Susan Carter, SFI’s Director of Research Development, was named a Charter Fellow by the National Organization of Research Development Professionals.
This week, Jennifer Dunne was named a Fellow of the Network Science Society.
This week, Sonia Kéfi received the Erdős–Rényi Prize for young scientists from the Network Science Society.
Ecology is traditionally a data-poor discipline, but tiny microbial worlds offer the quantity of data needed to solve universal questions about abundance and diversity. New research by Jacopo Grilli reveals the fundamental relationship between the environment and the species present in a microbial community and can be used as a starting point for investigating bigger systems.
Using data from humans and other mammals, a team of scientists including researchers from the Santa Fe Institute has developed one of the first quantitative models that explains why sleep times across species and during development decrease as brains get bigger. Crucially, the model identifies a sharp transition at around 2.4 years of age, where sleep patterns change in humans as the primary purpose of sleep shifts from reorganization to repair.
SFI External Professor Raissa D’Souza has joined the Board of Reviewing Editors at Science magazine, one of the world’s top peer-reviewed journals.
In an essay for Aeon magazine, SFI Professor Jessica Flack and SFI Davis Professor Melanie Mitchell describe how the COVID-19 pandemic prompts us to revisit the ways that complex systems retain stability in the biological world. By learning from biological systems, we can begin to shore up the vulnerability inherent in the complex systems that undergird human life.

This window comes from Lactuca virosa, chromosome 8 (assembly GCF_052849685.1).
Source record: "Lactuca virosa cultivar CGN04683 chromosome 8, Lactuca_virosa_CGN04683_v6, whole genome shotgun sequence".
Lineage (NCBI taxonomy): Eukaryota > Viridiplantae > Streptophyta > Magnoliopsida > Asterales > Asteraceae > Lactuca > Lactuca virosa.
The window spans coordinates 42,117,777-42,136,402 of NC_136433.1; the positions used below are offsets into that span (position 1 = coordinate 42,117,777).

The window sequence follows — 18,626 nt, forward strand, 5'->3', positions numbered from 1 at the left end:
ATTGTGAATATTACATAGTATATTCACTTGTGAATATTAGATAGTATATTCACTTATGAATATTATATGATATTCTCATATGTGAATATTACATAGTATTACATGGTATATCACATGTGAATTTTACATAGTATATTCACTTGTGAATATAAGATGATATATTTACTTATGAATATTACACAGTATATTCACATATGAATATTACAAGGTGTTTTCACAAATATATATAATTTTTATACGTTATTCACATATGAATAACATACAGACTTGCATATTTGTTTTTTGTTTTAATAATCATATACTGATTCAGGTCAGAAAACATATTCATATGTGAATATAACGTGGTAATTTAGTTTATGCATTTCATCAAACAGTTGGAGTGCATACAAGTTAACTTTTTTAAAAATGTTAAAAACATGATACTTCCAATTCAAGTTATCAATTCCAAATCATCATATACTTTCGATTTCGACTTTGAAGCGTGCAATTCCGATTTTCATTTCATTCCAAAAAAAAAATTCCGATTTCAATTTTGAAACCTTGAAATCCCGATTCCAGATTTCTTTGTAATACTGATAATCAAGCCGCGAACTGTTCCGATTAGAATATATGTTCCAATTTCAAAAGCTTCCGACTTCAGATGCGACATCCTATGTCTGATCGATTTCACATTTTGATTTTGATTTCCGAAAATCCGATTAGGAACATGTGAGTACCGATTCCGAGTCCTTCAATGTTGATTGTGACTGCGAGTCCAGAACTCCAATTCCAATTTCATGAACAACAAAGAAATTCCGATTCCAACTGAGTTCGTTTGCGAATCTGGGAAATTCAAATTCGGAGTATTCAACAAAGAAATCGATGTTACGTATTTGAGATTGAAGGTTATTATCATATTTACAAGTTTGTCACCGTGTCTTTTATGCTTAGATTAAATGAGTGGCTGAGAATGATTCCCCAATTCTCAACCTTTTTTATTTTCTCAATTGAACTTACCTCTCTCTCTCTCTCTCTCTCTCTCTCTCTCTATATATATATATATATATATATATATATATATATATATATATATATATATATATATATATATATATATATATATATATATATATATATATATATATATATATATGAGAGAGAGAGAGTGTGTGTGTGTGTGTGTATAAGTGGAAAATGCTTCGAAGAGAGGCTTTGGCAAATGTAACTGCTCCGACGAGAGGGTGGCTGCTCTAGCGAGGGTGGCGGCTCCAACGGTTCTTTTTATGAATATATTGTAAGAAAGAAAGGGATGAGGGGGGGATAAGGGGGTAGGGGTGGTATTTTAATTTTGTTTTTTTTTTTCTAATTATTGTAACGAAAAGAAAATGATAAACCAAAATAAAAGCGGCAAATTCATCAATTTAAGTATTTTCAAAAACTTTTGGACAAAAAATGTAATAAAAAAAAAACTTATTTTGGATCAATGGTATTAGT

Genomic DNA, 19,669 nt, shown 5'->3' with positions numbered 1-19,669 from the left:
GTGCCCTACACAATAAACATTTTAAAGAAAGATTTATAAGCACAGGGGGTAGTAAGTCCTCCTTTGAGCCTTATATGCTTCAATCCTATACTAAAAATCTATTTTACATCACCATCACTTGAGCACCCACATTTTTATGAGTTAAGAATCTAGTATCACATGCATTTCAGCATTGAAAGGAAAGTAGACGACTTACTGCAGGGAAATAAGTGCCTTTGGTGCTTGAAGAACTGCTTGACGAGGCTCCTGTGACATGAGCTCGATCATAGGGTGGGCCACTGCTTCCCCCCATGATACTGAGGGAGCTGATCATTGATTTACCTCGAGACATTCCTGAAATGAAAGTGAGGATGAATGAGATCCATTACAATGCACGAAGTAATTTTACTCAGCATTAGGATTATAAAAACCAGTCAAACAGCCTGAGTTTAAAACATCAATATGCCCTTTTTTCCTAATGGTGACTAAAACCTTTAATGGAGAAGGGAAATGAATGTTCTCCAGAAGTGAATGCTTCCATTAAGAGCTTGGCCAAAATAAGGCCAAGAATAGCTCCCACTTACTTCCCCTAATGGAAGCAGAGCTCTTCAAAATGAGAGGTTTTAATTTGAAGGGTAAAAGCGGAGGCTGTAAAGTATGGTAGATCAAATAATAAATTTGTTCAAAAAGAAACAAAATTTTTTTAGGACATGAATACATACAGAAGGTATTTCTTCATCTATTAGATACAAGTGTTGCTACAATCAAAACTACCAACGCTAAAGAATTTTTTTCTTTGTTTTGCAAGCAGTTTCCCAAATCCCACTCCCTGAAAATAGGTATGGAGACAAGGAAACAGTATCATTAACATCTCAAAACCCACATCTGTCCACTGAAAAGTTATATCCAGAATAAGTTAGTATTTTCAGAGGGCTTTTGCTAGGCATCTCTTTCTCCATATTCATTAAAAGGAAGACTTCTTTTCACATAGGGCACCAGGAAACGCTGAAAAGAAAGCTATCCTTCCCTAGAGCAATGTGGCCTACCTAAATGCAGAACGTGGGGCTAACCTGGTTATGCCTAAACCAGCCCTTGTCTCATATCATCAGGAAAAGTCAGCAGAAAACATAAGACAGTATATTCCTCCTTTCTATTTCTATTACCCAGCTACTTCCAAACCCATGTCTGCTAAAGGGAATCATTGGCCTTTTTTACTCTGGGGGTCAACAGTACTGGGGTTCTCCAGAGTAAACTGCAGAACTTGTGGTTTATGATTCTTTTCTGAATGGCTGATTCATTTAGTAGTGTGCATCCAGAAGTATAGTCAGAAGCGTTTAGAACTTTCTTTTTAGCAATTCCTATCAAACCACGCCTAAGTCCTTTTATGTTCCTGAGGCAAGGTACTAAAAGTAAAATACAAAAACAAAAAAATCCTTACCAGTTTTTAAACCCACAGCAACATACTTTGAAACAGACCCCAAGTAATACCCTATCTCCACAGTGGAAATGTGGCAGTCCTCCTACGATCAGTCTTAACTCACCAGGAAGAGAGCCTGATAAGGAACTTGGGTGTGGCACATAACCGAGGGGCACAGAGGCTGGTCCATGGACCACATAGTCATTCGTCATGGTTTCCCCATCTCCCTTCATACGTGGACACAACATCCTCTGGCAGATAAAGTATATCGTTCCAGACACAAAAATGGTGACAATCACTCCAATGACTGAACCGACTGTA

Leaders of sustainability organizations report on valuable lessons they’ve distilled from their own experiences about successful leadership.
If voters gravitate toward the center of the political spectrum, why are the parties drifting farther apart? A new model by SFI's Vicky Chuqiao Yang and her collaborators reveals a mechanism for increased polarization in U.S. politics, guided by the idea of "satisficing"-- that people will settle for a candidate who is "good enough."
A new paper by Professor Sid Redner and his collaborators gives a statistical model for optimizing mechanical processes where components wear down and must be reset. It has been chosen as an Editor's Suggestion at the high-profile physics journal, Physical Review Letters.
Leaving money on the table to stay in the game: New paper squares economic choice with evolutionary survival
How biological survival relates to economic choice is the crux of a new paper by SFI's Michael Price and Stanford's James Holland Jones.
Workshops and working groups are among the defining features of science at SFI, but the dividends sometimes follow months or years down the line.